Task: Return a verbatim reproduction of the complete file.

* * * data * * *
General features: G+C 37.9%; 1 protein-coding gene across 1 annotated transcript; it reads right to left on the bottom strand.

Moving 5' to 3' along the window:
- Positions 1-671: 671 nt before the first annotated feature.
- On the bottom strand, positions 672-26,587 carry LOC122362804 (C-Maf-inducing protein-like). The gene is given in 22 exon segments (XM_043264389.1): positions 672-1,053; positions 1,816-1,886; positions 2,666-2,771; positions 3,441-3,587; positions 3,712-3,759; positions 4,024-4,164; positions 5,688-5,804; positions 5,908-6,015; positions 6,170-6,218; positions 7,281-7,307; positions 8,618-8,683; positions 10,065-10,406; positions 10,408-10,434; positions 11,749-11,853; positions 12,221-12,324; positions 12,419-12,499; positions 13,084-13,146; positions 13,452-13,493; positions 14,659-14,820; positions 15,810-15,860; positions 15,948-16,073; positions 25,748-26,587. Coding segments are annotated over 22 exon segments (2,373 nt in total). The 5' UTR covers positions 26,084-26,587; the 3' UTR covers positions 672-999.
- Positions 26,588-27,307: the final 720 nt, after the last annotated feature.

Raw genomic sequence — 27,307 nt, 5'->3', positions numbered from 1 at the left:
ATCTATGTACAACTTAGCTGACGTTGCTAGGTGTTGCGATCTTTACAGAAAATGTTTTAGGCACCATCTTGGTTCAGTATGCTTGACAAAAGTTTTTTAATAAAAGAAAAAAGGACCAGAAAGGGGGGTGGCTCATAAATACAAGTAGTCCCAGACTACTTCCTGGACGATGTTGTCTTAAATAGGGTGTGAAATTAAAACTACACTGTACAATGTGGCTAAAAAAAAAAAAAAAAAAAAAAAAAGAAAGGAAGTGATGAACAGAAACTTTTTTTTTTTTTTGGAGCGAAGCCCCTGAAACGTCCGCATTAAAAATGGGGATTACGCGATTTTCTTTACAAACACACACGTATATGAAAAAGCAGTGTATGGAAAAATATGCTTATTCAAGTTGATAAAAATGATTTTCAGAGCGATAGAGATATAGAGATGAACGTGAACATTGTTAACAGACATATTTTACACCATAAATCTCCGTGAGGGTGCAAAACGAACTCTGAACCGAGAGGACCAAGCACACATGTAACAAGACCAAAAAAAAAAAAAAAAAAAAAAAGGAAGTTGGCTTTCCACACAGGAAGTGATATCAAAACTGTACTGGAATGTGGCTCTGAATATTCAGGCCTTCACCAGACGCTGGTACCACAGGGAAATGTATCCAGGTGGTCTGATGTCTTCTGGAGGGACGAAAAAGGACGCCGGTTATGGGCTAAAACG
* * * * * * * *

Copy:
General features: G+C 37.9%; 1 protein-coding gene across 1 annotated transcript; it reads right to left on the bottom strand.

Moving 5' to 3' along the window:
- Positions 1-671: 671 nt before the first annotated feature.
- On the bottom strand, positions 672-26,587 carry LOC122362804 (C-Maf-inducing protein-like). The gene is given in 22 exon segments (XM_043264389.1): positions 672-1,053; positions 1,816-1,886; positions 2,666-2,771; positions 3,441-3,587; positions 3,712-3,759; positions 4,024-4,164; positions 5,688-5,804; positions 5,908-6,015; positions 6,170-6,218; positions 7,281-7,307; positions 8,618-8,683; positions 10,065-10,406; positions 10,408-10,434; positions 11,749-11,853; positions 12,221-12,324; positions 12,419-12,499; positions 13,084-13,146; positions 13,452-13,493; positions 14,659-14,820; positions 15,810-15,860; positions 15,948-16,073; positions 25,748-26,587. Coding segments are annotated over 22 exon segments (2,373 nt in total). The 5' UTR covers positions 26,084-26,587; the 3' UTR covers positions 672-999.
- Positions 26,588-27,307: the final 720 nt, after the last annotated feature.

Raw genomic sequence — 27,307 nt, 5'->3', positions numbered from 1 at the left:
ATCTATGTACAACTTAGCTGACGTTGCTAGGTGTTGCGATCTTTACAGAAAATGTTTTAGGCACCATCTTGGTTCAGTATGCTTGACAAAAGTTTTTTAATAAAAGAAAAAAGGACCAGAAAGGGGGGTGGCTCATAAATACAAGTAGTCCCAGACTACTTCCTGGACGATGTTGTCTTAAATAGGGTGTGAAATTAAAACTACACTGTACAATGTGGCTAAAAAAAAAAAAAAAAAAAAAAAAAGAAAGGAAGTGATGAACAGAAACTTTTTTTTTTTTTTGGAGCGAAGCCCCTGAAACGTCCGCATTAAAAATGGGGATTACGCGATTTTCTTTACAAACACACACGTATATGAAAAAGCAGTGTATGGAAAAATATGCTTATTCAAGTTGATAAAAATGATTTTCAGAGCGATAGAGATATAGAGATGAACGTGAACATTGTTAACAGACATATTTTACACCATAAATCTCCGTGAGGGTGCAAAACGAACTCTGAACCGAGAGGACCAAGCACACATGTAACAAGACCAAAAAAAAAAAAAAAAAAAAAAAGGAAGTTGGCTTTCCACACAGGAAGTGATATCAAAACTGTACTGGAATGTGGCTCTGAATATTCAGGCCTTCACCAGACGCTGGTACCACAGGGAAATGTATCCAGGTGGTCTGATGTCTTCTGGAGGGACGAAAAAGGACGCCGGTTATGGGCTAAAACG